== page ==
Though diabetes prevalence has increased nationally, geographic disparities have widened with higher diabetes-related mortality in rural regions than in urban areas. Evidence suggests that an unhealthy food environment increases diabetes risk in urban areas, but crude measures of the food environment may not capture the risk of rural diabetes. Therefore, robust analyses of the food environment and rural diabetes must measure exposures at the correct geographic scale and quantify how certain food purchases can increase diabetes risk. The hazards of the food environment not only include an unhealthy imbalance of macronutrients, but also dietary chemical exposures such as bisphenols and phthalates. These chemicals are now recognized as endocrine disruptors that may promote insulin resistance and diabetes. Though previous studies of diabetes risk have explored poor diet quality and dietary contaminants in isolation of each other, this study seeks to compare the combined impact of both hazards on diabetes risk among rural residents. To accomplish this goal, the study will obtain detailed dietary data through food frequency questionnaires and receipts of food purchases, measure estimated daily intake and urinary levels of bisphenols and phthalates, and use point-of- care HbA1c testing to identify key risk factors associated with rural diabetes. The study setting will be Sullivan County, New York, a rural county with the second-to-worst health ranking and rate of premature death in New York State, and also a high burden of diabetes. Though not representative of all rural regions, the impoverished, predominately White rural population of Sullivan County is an understudied group at high risk for poor diabetic outcomes. Therefore, the specific aims of this study will be to: 1) determine whether the diet quality of rural residents is influenced by their geographic locations and characteristics of their local food environment, 2) calculate estimated daily intake of bisphenols and phthalates based on the food consumption patterns of rural residents and compare results to urinary levels of these chemicals, and 3) use point-of-care HbA1c tests to identify how poor diet quality and dietary contaminants affect glycemic control among rural residents without a prior diagnosis of diabetes.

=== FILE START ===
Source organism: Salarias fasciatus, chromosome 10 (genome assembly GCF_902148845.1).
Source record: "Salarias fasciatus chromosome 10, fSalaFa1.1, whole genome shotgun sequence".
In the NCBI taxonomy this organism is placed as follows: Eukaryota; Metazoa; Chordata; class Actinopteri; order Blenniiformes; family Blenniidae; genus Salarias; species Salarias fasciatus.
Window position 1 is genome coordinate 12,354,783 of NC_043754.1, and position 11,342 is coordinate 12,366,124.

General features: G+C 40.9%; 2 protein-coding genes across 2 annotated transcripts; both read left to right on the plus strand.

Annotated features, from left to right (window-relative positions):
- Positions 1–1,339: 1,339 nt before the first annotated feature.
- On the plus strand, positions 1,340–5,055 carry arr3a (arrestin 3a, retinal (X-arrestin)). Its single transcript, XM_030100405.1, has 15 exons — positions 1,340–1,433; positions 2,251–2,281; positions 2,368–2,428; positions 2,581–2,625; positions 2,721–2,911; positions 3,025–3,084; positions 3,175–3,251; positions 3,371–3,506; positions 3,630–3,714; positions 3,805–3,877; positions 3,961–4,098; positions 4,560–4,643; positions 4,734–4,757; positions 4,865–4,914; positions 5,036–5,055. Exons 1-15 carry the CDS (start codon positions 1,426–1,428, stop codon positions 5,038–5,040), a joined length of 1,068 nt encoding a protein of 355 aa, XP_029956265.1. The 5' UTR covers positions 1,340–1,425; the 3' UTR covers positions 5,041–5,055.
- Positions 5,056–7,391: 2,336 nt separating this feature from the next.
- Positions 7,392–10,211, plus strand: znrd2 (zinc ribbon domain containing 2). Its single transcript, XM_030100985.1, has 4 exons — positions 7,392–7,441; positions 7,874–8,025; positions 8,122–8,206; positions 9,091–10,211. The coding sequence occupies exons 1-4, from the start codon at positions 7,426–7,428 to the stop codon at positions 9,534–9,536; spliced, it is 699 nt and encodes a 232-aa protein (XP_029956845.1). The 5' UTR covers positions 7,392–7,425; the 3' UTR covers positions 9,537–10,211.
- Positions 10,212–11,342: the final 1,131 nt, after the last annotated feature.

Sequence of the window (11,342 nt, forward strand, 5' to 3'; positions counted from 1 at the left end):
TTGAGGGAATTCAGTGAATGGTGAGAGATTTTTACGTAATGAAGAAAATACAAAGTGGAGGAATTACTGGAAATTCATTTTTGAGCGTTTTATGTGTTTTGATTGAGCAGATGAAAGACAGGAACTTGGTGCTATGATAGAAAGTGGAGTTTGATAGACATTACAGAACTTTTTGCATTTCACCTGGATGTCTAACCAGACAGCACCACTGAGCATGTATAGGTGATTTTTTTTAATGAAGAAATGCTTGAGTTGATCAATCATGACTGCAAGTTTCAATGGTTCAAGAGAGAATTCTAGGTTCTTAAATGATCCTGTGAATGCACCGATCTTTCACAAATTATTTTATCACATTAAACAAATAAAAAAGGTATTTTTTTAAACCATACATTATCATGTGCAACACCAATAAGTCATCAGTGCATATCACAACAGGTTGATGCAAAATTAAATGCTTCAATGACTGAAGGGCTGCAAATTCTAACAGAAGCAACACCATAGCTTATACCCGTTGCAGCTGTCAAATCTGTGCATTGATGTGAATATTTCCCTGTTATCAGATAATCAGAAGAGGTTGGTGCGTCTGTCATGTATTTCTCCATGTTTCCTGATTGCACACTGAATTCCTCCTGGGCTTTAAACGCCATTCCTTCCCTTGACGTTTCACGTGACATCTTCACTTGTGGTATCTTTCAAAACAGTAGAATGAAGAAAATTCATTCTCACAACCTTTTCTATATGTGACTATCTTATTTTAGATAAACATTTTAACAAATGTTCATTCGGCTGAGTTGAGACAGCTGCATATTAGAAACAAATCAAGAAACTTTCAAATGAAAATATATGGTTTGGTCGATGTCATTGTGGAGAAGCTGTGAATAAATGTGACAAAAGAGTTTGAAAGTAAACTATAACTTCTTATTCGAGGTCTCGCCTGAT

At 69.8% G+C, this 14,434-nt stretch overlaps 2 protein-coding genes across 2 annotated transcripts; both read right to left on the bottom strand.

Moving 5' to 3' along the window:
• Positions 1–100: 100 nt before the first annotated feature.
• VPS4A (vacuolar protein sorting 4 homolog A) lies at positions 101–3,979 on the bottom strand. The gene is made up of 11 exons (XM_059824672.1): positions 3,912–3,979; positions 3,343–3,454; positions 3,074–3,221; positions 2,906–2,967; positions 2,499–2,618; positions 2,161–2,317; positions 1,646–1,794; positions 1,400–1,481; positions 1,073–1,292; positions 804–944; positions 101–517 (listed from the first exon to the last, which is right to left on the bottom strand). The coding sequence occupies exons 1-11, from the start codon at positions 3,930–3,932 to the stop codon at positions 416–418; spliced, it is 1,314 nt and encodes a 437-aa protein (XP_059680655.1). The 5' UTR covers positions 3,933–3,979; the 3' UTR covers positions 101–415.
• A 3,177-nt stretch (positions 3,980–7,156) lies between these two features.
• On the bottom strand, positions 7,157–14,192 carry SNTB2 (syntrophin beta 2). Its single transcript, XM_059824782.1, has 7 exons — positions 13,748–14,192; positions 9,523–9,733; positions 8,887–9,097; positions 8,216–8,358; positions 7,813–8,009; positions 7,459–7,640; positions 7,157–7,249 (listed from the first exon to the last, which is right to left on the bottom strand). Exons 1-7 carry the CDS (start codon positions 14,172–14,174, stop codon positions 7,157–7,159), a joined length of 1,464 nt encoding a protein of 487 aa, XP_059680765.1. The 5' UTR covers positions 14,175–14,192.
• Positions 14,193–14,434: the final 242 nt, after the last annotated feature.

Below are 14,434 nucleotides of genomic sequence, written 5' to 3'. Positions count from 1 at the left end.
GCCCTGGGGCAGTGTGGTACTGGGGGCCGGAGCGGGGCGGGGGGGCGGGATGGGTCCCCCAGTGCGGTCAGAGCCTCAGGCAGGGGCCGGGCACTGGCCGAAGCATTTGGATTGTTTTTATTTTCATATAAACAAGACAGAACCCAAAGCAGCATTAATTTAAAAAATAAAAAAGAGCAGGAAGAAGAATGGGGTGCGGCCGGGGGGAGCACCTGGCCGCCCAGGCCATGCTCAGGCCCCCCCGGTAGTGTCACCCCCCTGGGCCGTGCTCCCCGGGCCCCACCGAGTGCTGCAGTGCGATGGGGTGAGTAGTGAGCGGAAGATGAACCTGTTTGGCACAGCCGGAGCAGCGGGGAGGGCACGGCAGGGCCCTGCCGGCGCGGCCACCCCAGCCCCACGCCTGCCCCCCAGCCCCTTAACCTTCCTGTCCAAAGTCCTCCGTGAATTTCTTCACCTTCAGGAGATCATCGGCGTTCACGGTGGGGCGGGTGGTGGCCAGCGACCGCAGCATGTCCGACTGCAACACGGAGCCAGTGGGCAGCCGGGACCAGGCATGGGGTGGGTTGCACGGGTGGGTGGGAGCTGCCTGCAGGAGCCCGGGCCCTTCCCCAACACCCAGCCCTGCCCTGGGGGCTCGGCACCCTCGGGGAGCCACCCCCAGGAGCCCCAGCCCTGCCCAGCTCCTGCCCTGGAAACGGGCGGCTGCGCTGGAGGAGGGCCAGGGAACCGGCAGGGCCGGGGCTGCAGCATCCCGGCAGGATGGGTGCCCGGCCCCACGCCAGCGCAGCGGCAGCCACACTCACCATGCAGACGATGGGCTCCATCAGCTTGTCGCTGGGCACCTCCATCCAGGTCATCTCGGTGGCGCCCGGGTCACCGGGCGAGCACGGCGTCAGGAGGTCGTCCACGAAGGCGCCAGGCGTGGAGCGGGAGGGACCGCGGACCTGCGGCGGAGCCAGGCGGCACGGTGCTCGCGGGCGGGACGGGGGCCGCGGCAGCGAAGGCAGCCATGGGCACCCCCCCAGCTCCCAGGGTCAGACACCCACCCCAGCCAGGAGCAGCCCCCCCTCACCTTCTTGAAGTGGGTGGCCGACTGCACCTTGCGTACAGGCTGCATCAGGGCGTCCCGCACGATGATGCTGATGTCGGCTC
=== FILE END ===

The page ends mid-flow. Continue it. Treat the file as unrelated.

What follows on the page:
Rural residents experience substantial barriers in accessing healthy foods, but may also be exposed to other hazards of their local food environment through chemical contaminants ingested from dietary sources. This study will perform geographically detailed surveillance in rural Sullivan County, New York to identify how diet quality and dietary contaminants may interact to increase diabetes risk in rural communities. Findings will inform strategies to improve dietary behavior, reduce dietary chemical exposures, and prevent diabetes among rural residents.